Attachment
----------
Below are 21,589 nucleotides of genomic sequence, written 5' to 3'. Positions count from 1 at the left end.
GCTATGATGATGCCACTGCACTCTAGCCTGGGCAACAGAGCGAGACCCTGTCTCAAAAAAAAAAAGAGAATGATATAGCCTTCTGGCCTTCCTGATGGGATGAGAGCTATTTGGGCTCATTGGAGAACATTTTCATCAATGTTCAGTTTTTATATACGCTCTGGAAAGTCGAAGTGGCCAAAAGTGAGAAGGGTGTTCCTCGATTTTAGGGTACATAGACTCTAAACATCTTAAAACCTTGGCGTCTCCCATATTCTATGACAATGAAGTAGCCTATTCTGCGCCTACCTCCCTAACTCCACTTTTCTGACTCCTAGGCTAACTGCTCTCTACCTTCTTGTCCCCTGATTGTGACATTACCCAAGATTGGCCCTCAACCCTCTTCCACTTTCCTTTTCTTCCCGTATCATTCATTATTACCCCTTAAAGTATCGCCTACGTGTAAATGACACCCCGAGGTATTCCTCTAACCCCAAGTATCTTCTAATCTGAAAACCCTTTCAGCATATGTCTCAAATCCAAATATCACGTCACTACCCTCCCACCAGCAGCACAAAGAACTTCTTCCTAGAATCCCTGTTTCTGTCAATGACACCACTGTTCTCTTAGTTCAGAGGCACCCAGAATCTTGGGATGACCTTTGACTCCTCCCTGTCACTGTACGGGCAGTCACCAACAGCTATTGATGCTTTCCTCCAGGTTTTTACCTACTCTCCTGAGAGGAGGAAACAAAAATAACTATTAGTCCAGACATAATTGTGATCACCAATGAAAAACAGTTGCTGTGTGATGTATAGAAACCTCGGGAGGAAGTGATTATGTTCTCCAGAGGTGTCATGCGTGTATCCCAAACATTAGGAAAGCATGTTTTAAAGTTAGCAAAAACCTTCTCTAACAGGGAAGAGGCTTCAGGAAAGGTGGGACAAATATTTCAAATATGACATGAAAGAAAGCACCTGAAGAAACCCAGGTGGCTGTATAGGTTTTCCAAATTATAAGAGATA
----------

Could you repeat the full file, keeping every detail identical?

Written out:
Below are 21,589 nucleotides of genomic sequence, written 5' to 3'. Positions count from 1 at the left end.
GCTATGATGATGCCACTGCACTCTAGCCTGGGCAACAGAGCGAGACCCTGTCTCAAAAAAAAAAAGAGAATGATATAGCCTTCTGGCCTTCCTGATGGGATGAGAGCTATTTGGGCTCATTGGAGAACATTTTCATCAATGTTCAGTTTTTATATACGCTCTGGAAAGTCGAAGTGGCCAAAAGTGAGAAGGGTGTTCCTCGATTTTAGGGTACATAGACTCTAAACATCTTAAAACCTTGGCGTCTCCCATATTCTATGACAATGAAGTAGCCTATTCTGCGCCTACCTCCCTAACTCCACTTTTCTGACTCCTAGGCTAACTGCTCTCTACCTTCTTGTCCCCTGATTGTGACATTACCCAAGATTGGCCCTCAACCCTCTTCCACTTTCCTTTTCTTCCCGTATCATTCATTATTACCCCTTAAAGTATCGCCTACGTGTAAATGACACCCCGAGGTATTCCTCTAACCCCAAGTATCTTCTAATCTGAAAACCCTTTCAGCATATGTCTCAAATCCAAATATCACGTCACTACCCTCCCACCAGCAGCACAAAGAACTTCTTCCTAGAATCCCTGTTTCTGTCAATGACACCACTGTTCTCTTAGTTCAGAGGCACCCAGAATCTTGGGATGACCTTTGACTCCTCCCTGTCACTGTACGGGCAGTCACCAACAGCTATTGATGCTTTCCTCCAGGTTTTTACCTACTCTCCTGAGAGGAGGAAACAAAAATAACTATTAGTCCAGACATAATTGTGATCACCAATGAAAAACAGTTGCTGTGTGATGTATAGAAACCTCGGGAGGAAGTGATTATGTTCTCCAGAGGTGTCATGCGTGTATCCCAAACATTAGGAAAGCATGTTTTAAAGTTAGCAAAAACCTTCTCTAACAGGGAAGAGGCTTCAGGAAAGGTGGGACAAATATTTCAAATATGACATGAAAGAAAGCACCTGAAGAAACCCAGGTGGCTGTATAGGTTTTCCAAATTATAAGAGATA